Is China Undermining Human Rights Efforts in Burma and Sudan?

October 31, 2007 09:10 AM
by findingDulcinea Staff
The Chinese government resists international calls to exert pressure on Burma’s military government, prompting questions about Beijing’s economic and political support of authoritarian regimes.

30-Second Summary

On Oct. 25, 2007, the United Nations envoy on Burma concluded talks with China, having failed to convince Beijing to take a stricter line on the Burmese military government.

The fact that the UN is petitioning China to aid its humanitarian efforts is a good indication of how Western influence over the troubled Southeast Asian country has waned over the last decade.

In a Time magazine article titled “The Human Rights Vacuum,” Samantha Power likens Washington’s lack of leverage, and resultant reliance on Chinese policy in Burma, to the situation in Sudan.

Power argues that as U.S. sanctions have severed Western ties to Burma and Sudan over the past decade, China has emerged to fill the void.

China is one of Burma’s most powerful trading partners, exporting $657 million worth of heavy machinery, equipment and construction materials to the country during the first five months of 2007.

It is also the leading importer of Sudanese oil, with state-owned oil company China National holding oil reserves and pipelines in Sudan.

Even as critics accuse the People’s Republic of using its veto power on the United Nations Security Council to block human rights assistance to both nations—on Jan. 12, 2007 China and Russia jointly vetoed a resolution ordering an end to human rights abuses in Burma—there are some who argue that the nation is being unfairly vilified.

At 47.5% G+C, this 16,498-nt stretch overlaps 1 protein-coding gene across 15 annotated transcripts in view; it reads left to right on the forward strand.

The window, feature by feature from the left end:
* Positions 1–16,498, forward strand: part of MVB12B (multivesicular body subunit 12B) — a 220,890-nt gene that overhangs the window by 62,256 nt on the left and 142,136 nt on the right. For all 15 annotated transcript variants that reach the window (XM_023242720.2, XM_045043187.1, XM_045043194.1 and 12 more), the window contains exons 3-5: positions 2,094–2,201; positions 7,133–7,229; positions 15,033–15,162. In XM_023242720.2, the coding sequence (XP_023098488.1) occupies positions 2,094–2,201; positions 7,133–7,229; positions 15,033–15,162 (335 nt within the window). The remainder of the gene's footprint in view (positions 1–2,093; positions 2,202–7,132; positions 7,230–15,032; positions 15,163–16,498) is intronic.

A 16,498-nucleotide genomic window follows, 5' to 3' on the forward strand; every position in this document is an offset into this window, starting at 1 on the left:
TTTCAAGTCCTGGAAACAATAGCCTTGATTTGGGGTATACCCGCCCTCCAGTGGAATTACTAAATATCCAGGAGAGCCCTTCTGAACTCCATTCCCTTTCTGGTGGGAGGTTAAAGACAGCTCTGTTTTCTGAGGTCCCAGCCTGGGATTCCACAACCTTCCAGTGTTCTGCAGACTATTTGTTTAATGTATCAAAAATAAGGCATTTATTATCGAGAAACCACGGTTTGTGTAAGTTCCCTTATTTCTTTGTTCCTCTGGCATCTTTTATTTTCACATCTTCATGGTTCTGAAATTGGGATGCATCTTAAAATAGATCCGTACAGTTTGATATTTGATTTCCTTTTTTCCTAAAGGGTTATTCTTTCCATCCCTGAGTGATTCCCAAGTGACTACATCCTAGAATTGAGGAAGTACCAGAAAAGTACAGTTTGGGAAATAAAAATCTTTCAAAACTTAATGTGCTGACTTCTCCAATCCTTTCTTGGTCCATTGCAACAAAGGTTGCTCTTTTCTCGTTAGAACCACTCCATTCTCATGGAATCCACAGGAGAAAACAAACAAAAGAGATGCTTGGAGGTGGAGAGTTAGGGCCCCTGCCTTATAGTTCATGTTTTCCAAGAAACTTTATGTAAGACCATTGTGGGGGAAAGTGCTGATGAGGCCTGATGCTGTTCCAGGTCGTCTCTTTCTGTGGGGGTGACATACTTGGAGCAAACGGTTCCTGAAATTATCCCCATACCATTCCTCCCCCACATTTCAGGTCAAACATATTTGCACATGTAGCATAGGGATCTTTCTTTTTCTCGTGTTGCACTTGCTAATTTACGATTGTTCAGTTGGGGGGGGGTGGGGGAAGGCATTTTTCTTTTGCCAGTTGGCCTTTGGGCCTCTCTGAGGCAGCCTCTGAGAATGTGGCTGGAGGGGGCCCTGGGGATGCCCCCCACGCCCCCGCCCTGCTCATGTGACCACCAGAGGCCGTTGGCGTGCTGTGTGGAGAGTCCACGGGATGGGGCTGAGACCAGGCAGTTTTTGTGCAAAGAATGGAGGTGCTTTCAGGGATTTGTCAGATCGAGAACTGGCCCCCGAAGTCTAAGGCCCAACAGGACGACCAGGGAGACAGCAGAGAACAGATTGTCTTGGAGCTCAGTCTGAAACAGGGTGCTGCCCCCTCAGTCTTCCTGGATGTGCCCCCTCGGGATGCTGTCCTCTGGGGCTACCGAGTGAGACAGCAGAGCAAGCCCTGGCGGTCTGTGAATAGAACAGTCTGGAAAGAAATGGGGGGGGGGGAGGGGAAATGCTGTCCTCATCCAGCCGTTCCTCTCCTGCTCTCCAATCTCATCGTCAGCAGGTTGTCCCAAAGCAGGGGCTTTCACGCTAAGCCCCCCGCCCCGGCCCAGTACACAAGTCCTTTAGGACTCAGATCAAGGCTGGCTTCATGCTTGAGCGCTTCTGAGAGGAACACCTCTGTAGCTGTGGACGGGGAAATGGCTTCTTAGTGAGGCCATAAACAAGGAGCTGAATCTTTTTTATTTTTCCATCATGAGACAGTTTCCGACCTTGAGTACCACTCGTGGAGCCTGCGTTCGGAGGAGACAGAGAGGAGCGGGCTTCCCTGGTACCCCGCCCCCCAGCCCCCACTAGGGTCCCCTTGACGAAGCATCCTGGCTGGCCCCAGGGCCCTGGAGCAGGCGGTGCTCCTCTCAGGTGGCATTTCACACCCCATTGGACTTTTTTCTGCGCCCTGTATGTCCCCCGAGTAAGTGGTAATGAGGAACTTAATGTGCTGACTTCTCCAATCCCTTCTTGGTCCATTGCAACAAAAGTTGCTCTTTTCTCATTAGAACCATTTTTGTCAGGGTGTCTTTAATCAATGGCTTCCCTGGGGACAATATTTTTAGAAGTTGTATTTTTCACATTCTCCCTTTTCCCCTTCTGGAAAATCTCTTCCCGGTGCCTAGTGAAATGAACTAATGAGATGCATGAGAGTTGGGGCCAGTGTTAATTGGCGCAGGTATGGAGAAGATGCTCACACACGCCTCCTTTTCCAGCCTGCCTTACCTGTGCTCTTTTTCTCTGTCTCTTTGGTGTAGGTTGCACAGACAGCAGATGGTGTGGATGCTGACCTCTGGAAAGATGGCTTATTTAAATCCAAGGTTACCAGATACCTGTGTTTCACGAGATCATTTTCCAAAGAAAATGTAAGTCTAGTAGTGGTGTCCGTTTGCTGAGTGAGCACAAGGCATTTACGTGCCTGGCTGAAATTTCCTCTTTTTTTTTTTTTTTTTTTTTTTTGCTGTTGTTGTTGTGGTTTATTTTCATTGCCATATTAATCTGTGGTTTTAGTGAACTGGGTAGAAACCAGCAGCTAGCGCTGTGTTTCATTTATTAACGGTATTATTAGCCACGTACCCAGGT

In an article published July 23, 2007, in The Boston Globe, Harvard University fellows Jason Qian and Anne Wu argue that China’s role in Darfur is one of “of humanitarian and development aid plus influence without interference, in contrast to the West's coercive approach of sanctions plus military intervention.”

Headline Link: China rejects sanctions on Burma

Background: Chinese connections to Burma and Sudan


Historical Context: China develops trade relations

Opinion & Analysis: Is China supporting authoritarian regimes?


Reference Material: Chinese trade figures and the UN Security Council

The UN Security Council

Related Topics: Japan’s connection to Burma, Yahoo and China’s rights record, and the 2008 Olympics


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